Retail Modernization: Unlocking Actionable Insights
Disparate systems and siloed data make it nearly impossible for retailers to effectively run analytics that provide insight into the business and its customers. Modernizing legacy infrastructures and moving data to a centralized location within a cloud platform lets retailers reduce IT spend (from costly maintenance), leverage advanced technologies to transform structured data into actionable insights, and turbocharge productivity. Integrated data gives retailers the foundation for insights that power data-driven decisions.
Consumers today have almost unlimited buying options and access to information — wherever they are and whenever they want. They use a range of devices, shop in a variety of new and different ways, and are continuously bombarded with information across all digital channels. With each action taken by a consumer, a trail of data follows — impressions, clicks, views, transactions. From that consistent flow of information, brands have mountains of data to continually digest and interpret.
However, the challenge many retailers face is drawing actionable insights from singular streams of data and taking data-driven actions to improve business performance. In order to optimize business processes and quickly adapt to consumer expectations, retailers must first improve operational efficiency. They can do this through the utilization and organization of big data, including proper data management, a modernized infrastructure, and a cloud strategy that increases operability, scalability and productivity. Furthermore, they can provide access to advanced data processing and analysis technologies.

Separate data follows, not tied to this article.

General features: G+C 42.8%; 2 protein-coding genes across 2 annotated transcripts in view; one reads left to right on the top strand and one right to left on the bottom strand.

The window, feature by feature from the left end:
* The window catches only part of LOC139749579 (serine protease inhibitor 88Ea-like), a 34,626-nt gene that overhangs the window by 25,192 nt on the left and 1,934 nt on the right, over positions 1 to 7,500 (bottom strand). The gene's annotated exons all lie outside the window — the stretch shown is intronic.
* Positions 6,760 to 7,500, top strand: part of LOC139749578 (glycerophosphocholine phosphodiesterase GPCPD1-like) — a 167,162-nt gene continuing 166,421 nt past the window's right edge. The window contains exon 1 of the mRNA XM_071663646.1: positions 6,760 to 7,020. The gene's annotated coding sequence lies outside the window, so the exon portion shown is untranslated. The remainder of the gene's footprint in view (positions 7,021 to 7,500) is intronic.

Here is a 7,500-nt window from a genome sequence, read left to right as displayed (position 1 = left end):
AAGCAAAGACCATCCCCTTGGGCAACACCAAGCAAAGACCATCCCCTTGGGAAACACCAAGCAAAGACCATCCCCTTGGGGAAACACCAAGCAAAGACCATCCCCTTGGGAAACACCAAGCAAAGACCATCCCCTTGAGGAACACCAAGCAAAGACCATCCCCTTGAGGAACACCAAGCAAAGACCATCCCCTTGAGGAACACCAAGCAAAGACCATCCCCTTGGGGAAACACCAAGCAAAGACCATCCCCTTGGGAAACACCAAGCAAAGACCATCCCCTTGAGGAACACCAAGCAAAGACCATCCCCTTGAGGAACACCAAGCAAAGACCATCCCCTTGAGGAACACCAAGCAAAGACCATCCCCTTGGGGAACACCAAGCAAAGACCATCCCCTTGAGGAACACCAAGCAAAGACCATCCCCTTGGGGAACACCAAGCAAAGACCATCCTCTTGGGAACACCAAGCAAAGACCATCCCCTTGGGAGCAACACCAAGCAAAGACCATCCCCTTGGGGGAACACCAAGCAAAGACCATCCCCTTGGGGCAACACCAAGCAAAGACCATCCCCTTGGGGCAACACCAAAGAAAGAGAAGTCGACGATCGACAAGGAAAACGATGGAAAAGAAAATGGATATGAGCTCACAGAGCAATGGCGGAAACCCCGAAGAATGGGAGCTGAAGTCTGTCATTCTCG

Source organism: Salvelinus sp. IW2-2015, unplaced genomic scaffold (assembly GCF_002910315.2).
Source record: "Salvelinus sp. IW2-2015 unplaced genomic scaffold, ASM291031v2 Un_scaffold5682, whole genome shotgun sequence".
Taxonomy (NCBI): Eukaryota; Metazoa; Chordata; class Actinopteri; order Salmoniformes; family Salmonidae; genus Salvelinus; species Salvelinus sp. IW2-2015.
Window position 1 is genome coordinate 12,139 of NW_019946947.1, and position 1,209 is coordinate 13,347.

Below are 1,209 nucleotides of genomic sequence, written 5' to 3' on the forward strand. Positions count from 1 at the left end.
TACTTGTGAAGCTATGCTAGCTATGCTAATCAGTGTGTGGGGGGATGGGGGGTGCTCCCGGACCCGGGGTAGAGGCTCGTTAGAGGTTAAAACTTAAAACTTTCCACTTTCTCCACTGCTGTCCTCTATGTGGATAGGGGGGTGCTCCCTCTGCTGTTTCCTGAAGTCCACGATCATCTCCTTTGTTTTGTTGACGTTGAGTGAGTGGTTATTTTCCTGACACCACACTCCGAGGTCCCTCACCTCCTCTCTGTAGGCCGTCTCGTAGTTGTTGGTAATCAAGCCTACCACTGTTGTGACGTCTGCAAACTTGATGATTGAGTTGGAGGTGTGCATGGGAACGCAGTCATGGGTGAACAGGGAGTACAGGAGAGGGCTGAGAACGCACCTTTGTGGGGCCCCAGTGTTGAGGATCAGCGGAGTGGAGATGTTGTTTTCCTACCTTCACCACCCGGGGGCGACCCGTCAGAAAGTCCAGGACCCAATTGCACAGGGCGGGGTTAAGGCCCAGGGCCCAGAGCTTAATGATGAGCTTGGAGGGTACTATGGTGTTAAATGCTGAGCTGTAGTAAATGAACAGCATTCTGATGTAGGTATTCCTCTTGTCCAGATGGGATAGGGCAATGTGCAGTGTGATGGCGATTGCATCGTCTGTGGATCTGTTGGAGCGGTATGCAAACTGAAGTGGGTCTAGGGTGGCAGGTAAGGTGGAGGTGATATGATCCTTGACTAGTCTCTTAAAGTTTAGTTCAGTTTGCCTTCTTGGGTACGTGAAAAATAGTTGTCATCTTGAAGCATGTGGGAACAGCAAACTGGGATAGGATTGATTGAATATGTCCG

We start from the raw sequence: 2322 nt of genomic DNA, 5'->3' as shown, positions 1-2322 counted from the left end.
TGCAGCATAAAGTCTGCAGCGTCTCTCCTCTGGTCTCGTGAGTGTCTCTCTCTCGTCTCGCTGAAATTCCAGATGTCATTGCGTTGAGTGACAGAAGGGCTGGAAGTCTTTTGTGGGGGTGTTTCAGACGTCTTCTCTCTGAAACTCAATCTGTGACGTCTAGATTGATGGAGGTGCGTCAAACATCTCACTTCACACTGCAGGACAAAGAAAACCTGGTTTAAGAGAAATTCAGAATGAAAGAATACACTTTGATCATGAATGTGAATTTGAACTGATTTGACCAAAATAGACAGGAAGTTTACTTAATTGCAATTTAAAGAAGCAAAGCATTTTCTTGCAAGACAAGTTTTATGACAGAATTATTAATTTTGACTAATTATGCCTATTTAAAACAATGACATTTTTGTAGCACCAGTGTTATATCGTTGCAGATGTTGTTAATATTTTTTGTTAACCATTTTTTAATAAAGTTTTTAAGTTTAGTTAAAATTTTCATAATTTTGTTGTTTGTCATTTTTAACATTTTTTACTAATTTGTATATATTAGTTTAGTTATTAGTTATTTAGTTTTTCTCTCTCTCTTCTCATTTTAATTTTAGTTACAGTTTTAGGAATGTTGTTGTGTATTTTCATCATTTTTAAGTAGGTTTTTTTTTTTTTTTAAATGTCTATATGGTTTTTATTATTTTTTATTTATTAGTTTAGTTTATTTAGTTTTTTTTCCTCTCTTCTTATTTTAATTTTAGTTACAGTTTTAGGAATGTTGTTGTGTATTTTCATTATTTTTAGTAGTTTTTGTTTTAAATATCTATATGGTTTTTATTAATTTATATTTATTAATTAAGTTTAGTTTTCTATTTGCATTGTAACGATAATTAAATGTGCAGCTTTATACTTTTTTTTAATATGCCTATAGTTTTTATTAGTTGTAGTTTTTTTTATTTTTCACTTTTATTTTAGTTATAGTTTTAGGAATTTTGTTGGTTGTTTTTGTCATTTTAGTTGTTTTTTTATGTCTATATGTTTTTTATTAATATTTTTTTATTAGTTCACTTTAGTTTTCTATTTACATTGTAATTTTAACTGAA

The Need to Unlock Insight
Throughout the majority of enterprise retailers, data siloes and disparate systems make it nearly impossible to effectively run analytics that provide insight into the business and its customers.
In a survey by SiteCore, brands report harvesting an average of eight pieces of data, ranging from transactional details to behavioral insights and trends. Although the most common types of customer data that brands collect online are email addresses, names and postal addresses, some brands additionally collect behavioral metrics around devices used, browsing habits and purchase patterns. In the same survey, 42 percent of brand respondents reported a lack of integration between data collection apps. Additionally, nearly 51 percent of retailers can’t share data between systems. With many sources of data and the inaccessibility created by different platforms, a key consideration is how the data can be used to gain insight. Without a workable data strategy and vigilant governance, the data gathered will never be fully employed.
A data-first strategy is the driving force for innovation and customer marketing initiatives, whereas data governance outlines the rules by which data is collected, stored and accessed. A well-designed data governance policy ensures data integrity and security. Structuring and defining data through data governance has valuable benefits throughout a company.